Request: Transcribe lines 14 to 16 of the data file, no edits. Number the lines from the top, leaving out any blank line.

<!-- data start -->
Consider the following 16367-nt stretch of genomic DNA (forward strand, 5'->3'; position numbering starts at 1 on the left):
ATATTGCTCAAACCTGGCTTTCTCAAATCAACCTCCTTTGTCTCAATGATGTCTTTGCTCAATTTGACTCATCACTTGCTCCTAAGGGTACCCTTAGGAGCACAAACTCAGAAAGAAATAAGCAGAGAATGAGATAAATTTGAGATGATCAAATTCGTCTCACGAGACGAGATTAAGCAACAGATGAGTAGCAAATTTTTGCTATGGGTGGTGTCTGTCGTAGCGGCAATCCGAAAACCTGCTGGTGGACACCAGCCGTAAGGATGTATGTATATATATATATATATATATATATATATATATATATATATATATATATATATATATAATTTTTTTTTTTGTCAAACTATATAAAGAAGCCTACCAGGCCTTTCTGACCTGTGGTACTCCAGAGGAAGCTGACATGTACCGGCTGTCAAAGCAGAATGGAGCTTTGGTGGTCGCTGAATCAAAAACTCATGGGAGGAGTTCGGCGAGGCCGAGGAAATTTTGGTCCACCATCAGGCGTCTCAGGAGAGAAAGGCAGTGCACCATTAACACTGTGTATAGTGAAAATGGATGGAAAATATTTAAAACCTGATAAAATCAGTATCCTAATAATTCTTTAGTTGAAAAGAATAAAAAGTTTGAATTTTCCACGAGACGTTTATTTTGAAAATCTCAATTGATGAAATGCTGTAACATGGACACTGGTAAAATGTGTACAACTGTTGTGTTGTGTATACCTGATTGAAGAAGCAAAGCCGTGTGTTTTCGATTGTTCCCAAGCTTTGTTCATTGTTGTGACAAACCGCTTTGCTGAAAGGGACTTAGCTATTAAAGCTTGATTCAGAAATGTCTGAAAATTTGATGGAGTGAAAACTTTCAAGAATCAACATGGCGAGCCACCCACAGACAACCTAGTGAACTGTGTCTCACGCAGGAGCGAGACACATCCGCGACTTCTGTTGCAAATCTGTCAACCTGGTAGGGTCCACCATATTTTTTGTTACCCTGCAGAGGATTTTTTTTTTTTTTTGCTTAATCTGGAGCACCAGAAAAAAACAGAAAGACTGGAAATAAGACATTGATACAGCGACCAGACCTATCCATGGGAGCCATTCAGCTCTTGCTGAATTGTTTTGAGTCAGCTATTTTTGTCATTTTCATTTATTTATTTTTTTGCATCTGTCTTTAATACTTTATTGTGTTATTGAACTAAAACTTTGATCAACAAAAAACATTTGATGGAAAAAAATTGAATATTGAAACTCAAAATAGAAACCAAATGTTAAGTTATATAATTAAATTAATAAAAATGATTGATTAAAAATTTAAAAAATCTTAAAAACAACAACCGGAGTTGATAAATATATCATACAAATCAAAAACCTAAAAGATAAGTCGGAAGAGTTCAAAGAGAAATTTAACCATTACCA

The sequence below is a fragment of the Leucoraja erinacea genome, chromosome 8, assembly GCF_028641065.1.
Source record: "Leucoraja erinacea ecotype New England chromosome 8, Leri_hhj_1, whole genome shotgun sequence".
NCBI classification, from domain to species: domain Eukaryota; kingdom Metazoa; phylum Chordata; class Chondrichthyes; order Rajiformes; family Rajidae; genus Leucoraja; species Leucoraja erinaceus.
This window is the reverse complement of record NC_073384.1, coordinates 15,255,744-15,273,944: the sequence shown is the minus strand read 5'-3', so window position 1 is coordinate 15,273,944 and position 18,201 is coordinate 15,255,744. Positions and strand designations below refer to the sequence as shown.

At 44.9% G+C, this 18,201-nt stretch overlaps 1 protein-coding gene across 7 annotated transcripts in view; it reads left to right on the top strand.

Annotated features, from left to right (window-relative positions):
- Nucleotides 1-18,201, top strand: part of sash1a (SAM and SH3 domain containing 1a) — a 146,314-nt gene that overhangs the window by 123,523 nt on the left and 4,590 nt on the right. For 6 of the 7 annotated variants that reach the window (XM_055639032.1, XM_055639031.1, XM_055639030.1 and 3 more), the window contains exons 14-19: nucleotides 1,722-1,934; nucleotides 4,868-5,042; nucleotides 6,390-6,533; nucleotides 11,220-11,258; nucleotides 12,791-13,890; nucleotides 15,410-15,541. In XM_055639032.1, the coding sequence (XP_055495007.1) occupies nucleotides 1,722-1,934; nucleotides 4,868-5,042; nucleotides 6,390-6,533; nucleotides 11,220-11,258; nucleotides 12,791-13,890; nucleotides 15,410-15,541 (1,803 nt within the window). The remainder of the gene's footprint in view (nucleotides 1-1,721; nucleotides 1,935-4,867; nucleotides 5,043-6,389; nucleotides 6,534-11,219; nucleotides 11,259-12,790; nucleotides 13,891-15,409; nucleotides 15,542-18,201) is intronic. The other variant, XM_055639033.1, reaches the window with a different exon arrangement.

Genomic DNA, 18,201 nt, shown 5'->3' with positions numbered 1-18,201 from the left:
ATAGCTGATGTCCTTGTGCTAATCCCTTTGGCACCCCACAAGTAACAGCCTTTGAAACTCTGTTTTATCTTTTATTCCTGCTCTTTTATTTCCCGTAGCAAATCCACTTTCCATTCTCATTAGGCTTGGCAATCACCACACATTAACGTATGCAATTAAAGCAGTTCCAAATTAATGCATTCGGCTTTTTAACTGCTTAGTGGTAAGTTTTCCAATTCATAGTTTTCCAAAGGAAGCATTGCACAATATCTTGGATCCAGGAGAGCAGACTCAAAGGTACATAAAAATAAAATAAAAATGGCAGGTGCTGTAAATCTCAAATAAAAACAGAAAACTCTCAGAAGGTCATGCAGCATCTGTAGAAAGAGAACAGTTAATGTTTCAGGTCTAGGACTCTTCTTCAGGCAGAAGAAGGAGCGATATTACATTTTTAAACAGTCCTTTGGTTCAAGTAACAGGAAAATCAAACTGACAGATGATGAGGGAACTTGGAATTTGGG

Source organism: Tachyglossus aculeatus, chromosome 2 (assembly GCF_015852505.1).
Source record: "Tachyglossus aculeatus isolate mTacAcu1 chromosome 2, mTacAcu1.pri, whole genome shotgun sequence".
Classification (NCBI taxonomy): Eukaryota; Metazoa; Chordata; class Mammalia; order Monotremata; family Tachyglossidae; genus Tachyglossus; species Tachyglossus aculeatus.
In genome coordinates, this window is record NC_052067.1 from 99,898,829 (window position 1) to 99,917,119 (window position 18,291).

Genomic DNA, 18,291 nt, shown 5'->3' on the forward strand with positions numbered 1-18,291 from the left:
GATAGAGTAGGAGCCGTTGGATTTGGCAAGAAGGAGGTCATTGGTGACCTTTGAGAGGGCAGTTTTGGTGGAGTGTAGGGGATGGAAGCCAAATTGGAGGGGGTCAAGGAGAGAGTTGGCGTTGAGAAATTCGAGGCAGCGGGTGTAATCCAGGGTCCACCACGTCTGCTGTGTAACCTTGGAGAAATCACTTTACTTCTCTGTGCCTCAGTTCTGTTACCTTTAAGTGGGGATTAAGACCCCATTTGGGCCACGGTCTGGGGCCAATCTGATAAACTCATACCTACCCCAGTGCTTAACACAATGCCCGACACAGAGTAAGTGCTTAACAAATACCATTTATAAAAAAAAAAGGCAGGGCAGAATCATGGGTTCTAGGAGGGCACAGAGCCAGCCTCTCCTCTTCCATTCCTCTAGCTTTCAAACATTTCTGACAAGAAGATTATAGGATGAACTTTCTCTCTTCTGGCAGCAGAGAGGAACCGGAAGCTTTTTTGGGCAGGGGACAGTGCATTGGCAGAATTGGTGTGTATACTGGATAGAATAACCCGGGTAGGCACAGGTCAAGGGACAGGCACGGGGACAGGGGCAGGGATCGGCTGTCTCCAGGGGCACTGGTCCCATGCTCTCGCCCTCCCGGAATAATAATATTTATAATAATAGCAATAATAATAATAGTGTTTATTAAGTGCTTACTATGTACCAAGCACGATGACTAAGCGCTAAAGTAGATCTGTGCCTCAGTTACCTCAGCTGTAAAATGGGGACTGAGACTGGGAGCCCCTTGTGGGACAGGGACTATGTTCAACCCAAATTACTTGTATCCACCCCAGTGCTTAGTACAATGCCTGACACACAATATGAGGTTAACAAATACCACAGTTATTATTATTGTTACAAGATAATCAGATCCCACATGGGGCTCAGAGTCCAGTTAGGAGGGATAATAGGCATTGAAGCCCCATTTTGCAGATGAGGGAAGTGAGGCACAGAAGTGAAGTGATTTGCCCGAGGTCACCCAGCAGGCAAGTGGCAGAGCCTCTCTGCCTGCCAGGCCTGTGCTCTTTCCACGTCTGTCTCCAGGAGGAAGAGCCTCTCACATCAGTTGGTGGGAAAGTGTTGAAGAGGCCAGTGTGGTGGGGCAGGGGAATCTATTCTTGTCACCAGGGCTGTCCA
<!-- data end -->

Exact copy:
Classification (NCBI taxonomy): Eukaryota; Metazoa; Chordata; class Mammalia; order Monotremata; family Tachyglossidae; genus Tachyglossus; species Tachyglossus aculeatus.
In genome coordinates, this window is record NC_052067.1 from 99,898,829 (window position 1) to 99,917,119 (window position 18,291).

Genomic DNA, 18,291 nt, shown 5'->3' on the forward strand with positions numbered 1-18,291 from the left: